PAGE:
MONDAY NOVEMBER 18 SUTTON TO MORUYA 195kms
Left the park at 10am and fuelled up at the adjacent servo. $1.587 cpl. Before leaving, I’d phoned ahead and booked us into a place for tonight.
Took the road straight to Queanbeyan, missing the Canberra central city. Thence via Bungendore to Braidwood. This section of road was more hilly than I’d remembered, but was alright. On previous stays, we had travelled out as far as Braidwood, but not beyond.
So the trip down the Clyde Mountain to Batemans Bay was new territory. The descent was alright in Bus, with its exhaust brakes. In fact, Bus did beautifully. I noticed that the red light indicating the inertia braking for Terios was on for quite a bit of the way.
I would not have liked to be going down Clyde Mountain with the van. We passed two different 4WD vehicles stopped beside the road, pointing uphill, with bonnets up, presumably cooling off engines. There was also a hot brake smell on a couple of sections. We resolved that, if ever coming up that way with the rig, we would separate the vehicles and drive the Terios independently.
At the base of the range, Nelligen looked really pretty and could be a really pleasant place to stay on a future trip.
We aimed to get to Moruya this afternoon, because our camping friends V and F (who we’d camped with back in September) were staying in a house there, with V’s sister and brother-in-law, whom we’d also worked with at Adels Grove, years ago. I texted V and we were heading into Moruya.
We went into a powered site at the Riverbreeze Tourist Park at Moruya. $27 for the site, after discount. Set up, had lunch. The park was very good. Excellent, modern, large amenities. Prime sites were ones overlooking the river, but they were all full. Ours was spacious, and we were able to keep Terios hooked up to Bus.
The afternoon was sunny, but cool.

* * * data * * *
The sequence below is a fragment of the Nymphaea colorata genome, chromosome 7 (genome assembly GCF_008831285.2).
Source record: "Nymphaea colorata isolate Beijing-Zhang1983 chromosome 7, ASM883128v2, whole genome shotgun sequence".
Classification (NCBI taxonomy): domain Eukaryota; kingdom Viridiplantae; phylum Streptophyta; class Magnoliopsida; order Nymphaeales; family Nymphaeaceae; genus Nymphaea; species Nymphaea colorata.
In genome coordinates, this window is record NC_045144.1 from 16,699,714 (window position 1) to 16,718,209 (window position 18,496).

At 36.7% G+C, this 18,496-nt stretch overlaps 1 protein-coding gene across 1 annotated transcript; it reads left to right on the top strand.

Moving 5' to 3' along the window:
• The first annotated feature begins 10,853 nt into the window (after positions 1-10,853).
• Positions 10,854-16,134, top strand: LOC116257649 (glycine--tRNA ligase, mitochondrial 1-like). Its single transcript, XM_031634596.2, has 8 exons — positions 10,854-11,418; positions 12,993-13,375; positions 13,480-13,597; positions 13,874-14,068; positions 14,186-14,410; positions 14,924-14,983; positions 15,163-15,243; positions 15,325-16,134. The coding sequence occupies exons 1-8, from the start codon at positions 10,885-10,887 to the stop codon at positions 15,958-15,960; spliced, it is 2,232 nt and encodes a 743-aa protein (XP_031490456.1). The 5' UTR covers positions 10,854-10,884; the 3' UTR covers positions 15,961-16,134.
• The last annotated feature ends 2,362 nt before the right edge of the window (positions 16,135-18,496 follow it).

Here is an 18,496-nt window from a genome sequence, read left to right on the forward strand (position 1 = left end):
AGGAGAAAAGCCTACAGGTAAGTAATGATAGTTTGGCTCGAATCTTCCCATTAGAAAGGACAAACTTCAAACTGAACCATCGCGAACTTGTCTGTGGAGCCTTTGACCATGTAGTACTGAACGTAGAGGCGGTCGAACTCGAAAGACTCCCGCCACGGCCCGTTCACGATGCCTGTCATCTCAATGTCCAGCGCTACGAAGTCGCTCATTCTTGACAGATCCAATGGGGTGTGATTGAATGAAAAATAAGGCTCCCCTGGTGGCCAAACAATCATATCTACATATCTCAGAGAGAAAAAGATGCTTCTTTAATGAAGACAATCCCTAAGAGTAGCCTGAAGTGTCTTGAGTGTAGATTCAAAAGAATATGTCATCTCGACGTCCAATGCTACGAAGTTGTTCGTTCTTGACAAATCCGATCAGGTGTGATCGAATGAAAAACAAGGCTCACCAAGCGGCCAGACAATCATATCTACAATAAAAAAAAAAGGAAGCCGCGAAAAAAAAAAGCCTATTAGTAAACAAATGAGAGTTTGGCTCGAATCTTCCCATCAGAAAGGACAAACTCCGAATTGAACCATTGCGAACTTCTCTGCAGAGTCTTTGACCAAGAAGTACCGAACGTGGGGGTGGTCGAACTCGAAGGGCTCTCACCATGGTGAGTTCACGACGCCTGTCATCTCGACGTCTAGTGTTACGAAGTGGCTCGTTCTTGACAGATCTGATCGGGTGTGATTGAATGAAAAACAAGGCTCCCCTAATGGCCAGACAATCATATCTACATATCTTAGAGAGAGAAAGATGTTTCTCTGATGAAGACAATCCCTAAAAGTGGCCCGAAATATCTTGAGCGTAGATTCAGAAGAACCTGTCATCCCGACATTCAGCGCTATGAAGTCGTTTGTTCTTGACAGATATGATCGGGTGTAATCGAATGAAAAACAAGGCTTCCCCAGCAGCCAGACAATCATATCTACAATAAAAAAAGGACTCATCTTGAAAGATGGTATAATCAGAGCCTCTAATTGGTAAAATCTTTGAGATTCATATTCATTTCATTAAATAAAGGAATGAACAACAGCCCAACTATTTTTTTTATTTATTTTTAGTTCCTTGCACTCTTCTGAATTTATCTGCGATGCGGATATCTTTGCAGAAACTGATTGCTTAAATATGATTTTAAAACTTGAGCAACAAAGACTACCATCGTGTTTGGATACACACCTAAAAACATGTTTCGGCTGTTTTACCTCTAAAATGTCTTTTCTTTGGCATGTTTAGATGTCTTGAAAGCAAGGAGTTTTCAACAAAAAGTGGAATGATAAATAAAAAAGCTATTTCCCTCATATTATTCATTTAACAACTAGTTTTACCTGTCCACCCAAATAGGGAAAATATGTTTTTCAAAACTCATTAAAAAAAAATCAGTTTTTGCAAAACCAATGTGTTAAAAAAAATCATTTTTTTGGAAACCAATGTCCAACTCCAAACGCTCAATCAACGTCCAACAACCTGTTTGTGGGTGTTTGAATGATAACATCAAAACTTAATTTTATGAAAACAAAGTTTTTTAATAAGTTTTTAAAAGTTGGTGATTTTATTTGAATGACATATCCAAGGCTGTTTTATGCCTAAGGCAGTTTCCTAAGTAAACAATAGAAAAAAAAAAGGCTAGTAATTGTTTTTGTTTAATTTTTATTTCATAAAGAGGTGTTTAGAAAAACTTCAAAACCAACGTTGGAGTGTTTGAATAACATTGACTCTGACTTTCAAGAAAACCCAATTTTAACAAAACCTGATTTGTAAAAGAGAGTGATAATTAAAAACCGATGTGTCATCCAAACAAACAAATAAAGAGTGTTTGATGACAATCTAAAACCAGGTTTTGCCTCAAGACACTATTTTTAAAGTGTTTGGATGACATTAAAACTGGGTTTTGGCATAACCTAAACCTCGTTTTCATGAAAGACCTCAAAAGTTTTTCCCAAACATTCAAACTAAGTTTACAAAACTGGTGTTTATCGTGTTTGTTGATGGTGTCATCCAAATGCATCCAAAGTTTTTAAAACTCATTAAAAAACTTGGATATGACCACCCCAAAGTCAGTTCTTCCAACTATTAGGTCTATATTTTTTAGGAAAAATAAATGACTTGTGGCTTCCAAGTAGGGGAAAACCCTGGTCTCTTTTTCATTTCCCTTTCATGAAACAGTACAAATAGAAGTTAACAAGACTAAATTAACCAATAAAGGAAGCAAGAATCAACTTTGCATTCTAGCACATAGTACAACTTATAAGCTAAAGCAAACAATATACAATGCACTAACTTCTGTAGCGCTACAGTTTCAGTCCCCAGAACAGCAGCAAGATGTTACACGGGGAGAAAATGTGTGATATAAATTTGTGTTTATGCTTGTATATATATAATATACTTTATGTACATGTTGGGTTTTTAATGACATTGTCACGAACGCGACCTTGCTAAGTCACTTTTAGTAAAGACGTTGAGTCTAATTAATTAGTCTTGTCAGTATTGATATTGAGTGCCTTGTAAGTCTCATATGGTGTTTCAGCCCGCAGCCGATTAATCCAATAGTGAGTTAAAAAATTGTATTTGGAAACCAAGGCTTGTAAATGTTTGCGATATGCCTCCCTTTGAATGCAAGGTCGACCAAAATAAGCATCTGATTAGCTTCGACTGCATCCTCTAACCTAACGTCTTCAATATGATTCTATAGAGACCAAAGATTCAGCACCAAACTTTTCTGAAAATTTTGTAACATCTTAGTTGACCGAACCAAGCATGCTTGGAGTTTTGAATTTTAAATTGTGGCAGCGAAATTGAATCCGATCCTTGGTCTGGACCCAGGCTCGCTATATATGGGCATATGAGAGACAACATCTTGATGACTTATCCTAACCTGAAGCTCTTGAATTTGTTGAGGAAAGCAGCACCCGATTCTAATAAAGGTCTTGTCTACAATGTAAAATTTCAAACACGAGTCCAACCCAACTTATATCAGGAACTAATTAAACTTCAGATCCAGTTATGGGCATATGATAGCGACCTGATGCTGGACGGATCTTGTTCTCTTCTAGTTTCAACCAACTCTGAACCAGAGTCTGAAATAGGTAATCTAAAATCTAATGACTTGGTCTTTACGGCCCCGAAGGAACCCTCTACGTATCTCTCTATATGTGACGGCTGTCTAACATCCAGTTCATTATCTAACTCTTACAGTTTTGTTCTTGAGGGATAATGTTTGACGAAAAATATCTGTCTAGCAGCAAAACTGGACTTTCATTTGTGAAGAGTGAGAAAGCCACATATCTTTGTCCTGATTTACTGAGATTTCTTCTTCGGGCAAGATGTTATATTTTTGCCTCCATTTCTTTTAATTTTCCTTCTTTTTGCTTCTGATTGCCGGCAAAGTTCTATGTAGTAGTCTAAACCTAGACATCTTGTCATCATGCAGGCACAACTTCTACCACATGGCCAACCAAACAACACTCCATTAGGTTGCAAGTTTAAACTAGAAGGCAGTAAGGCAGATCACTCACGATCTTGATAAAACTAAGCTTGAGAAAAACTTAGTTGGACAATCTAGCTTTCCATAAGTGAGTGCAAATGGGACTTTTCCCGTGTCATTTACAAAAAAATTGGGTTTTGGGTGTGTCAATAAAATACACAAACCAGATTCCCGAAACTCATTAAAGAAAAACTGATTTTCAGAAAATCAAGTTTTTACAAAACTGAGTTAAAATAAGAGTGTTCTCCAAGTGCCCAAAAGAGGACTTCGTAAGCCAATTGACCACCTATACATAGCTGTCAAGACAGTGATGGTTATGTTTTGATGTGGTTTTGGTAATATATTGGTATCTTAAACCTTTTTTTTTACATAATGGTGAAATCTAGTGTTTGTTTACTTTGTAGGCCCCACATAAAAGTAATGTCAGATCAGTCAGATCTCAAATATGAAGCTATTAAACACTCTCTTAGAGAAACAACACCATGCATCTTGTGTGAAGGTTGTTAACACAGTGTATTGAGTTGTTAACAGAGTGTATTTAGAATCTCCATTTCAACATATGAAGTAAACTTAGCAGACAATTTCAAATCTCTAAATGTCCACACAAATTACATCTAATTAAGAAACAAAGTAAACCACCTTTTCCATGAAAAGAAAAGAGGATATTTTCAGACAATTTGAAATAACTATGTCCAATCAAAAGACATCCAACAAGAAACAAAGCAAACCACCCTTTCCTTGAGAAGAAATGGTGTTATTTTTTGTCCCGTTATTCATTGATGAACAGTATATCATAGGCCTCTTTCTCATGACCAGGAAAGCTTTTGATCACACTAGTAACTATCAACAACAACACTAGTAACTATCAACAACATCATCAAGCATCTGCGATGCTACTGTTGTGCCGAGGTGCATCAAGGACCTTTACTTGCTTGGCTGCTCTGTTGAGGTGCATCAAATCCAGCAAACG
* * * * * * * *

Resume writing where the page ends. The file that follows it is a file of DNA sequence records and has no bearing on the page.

I phoned ahead and booked us an en-suite site at Tathra for a couple of nights.
Our friends turned up for afternoon tea – just tea/coffee and biscuits. Today was F’s birthday. We talked for a couple of hours and went for a walk around the park – for their future reference.
After they had gone, John and I were sitting outside, with Couey tethered on her rope so she could reach us, which she likes. I’d put her chew bone on her portable bed, to give her something to do.
A woman from the neighbouring van brought her toddler daughter and asked if she could pat Couey. She knew of the stumpy breed. Dog was very gentle with the child. We had noticed before how good she is around little kids. Then while that was happening and we were chatting with the mum, a moronic older man who was walking past, suddenly brought his smaller fox terrier type of dog across and let it have a sniff of Couey’s bone. Absolutely idiotic thing to do, apart from being very rude. Couey’s reaction was really interesting: as the terrier approached, she put herself between the little girl and the intruding dog, and guarded the kid, rather than defending her bone. After us all being initially dumbfounded, we let the man know, in no uncertain terms, what we thought of him.
Tea was pasta with bottled pesto.